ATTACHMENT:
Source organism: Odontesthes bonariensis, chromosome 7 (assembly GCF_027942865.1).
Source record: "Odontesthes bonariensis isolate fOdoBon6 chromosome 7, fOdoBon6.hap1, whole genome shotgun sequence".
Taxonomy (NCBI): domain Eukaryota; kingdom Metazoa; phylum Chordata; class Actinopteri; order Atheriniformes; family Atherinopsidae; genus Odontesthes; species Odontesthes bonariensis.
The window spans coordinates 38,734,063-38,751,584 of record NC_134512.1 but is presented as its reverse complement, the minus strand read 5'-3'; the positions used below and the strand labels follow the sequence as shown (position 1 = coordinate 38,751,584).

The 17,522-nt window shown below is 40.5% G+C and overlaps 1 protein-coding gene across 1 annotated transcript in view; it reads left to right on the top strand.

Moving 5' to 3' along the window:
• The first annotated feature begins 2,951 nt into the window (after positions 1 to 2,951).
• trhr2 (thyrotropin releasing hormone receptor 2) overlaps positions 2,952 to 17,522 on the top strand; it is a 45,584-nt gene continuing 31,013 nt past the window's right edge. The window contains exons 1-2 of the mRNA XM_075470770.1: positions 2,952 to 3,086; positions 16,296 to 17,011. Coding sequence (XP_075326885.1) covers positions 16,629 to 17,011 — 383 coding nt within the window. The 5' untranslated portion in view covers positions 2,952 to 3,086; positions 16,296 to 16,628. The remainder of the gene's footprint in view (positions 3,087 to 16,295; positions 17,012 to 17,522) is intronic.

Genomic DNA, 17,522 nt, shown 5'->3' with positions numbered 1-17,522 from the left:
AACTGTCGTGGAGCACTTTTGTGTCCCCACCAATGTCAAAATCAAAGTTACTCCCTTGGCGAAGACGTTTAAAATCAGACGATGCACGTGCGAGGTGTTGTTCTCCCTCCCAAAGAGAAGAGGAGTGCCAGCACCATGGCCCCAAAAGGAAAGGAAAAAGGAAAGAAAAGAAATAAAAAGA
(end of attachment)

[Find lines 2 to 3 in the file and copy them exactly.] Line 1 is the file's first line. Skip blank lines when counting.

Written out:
Source record: "Odontesthes bonariensis isolate fOdoBon6 chromosome 7, fOdoBon6.hap1, whole genome shotgun sequence".
Taxonomy (NCBI): domain Eukaryota; kingdom Metazoa; phylum Chordata; class Actinopteri; order Atheriniformes; family Atherinopsidae; genus Odontesthes; species Odontesthes bonariensis.